World War I and Women in France

  • James F. McMillan


In analysing social change, French historians tend to attach more importance to trends and developments which take place over the long term (the longue durée) than to individual ‘events’. British historians, while not insensitive to such secular trends, more readily concede that ‘events’ — especially when they are as cataclysmic as World War I — may play a determining role in their own right. It is the particular achievement of Professor Arthur Marwick to have made the relationship between total war and social change one of the key problems of contemporary historiography. My own position will be seen to be closer to that of the French historians: but I should say at the outset that I in no way dispute Professor Marwick’s central proposition, namely that World War I is a privileged vantage point from which to observe social change.1 The war gives us a precise moment on which to focus, an opportunity, as it were, to take stock and assess the relative importance of war-time innovations when set beside long-term change and continuities.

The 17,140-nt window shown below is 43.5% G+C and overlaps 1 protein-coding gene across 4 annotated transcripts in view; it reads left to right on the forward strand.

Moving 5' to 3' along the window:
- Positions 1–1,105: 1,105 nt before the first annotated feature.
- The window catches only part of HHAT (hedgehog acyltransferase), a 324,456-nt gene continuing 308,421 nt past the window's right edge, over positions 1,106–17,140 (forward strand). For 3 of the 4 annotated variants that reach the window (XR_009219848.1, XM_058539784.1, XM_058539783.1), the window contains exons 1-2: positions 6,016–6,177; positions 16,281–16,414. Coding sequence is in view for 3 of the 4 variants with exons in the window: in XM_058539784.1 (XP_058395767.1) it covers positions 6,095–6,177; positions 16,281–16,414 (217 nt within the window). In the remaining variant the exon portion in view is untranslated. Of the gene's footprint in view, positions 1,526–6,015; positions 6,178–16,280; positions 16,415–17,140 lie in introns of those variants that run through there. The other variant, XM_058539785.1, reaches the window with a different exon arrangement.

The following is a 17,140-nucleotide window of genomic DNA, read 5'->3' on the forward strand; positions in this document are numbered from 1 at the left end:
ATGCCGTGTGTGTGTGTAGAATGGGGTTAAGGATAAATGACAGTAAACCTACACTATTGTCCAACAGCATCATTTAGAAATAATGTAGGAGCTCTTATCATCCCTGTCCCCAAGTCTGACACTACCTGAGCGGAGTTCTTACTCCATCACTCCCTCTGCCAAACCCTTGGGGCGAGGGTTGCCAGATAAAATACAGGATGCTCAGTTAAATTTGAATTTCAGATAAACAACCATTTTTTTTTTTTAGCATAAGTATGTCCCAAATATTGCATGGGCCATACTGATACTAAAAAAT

Married Woman Woman Worker Tertiary Sector Clothing Industry French Woman 
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© James F. McMillan 1988

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  • James F. McMillan

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